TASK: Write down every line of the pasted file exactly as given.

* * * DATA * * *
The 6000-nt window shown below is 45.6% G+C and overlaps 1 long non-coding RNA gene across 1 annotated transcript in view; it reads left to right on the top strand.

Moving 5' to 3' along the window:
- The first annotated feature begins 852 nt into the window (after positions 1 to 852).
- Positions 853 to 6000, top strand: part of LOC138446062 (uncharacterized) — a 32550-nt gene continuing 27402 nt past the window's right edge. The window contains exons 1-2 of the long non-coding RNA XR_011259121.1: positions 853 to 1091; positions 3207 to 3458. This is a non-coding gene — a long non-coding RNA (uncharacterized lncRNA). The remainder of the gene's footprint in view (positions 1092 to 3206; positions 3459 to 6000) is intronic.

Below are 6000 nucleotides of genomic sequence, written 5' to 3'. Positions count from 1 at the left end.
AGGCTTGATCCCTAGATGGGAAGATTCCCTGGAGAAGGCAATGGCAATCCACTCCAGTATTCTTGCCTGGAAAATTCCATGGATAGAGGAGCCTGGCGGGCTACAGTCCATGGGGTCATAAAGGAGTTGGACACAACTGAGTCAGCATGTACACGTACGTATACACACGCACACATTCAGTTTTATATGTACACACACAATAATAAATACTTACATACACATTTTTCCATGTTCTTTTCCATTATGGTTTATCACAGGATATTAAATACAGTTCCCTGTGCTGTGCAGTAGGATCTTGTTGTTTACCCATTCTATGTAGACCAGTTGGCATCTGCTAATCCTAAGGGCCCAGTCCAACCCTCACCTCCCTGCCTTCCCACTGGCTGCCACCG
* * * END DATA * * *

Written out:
The 6000-nt window shown below is 45.6% G+C and overlaps 1 long non-coding RNA gene across 1 annotated transcript in view; it reads left to right on the top strand.

Moving 5' to 3' along the window:
- The first annotated feature begins 852 nt into the window (after positions 1 to 852).
- Positions 853 to 6000, top strand: part of LOC138446062 (uncharacterized) — a 32550-nt gene continuing 27402 nt past the window's right edge. The window contains exons 1-2 of the long non-coding RNA XR_011259121.1: positions 853 to 1091; positions 3207 to 3458. This is a non-coding gene — a long non-coding RNA (uncharacterized lncRNA). The remainder of the gene's footprint in view (positions 1092 to 3206; positions 3459 to 6000) is intronic.

Below are 6000 nucleotides of genomic sequence, written 5' to 3'. Positions count from 1 at the left end.
AGGCTTGATCCCTAGATGGGAAGATTCCCTGGAGAAGGCAATGGCAATCCACTCCAGTATTCTTGCCTGGAAAATTCCATGGATAGAGGAGCCTGGCGGGCTACAGTCCATGGGGTCATAAAGGAGTTGGACACAACTGAGTCAGCATGTACACGTACGTATACACACGCACACATTCAGTTTTATATGTACACACACAATAATAAATACTTACATACACATTTTTCCATGTTCTTTTCCATTATGGTTTATCACAGGATATTAAATACAGTTCCCTGTGCTGTGCAGTAGGATCTTGTTGTTTACCCATTCTATGTAGACCAGTTGGCATCTGCTAATCCTAAGGGCCCAGTCCAACCCTCACCTCCCTGCCTTCCCACTGGCTGCCACCG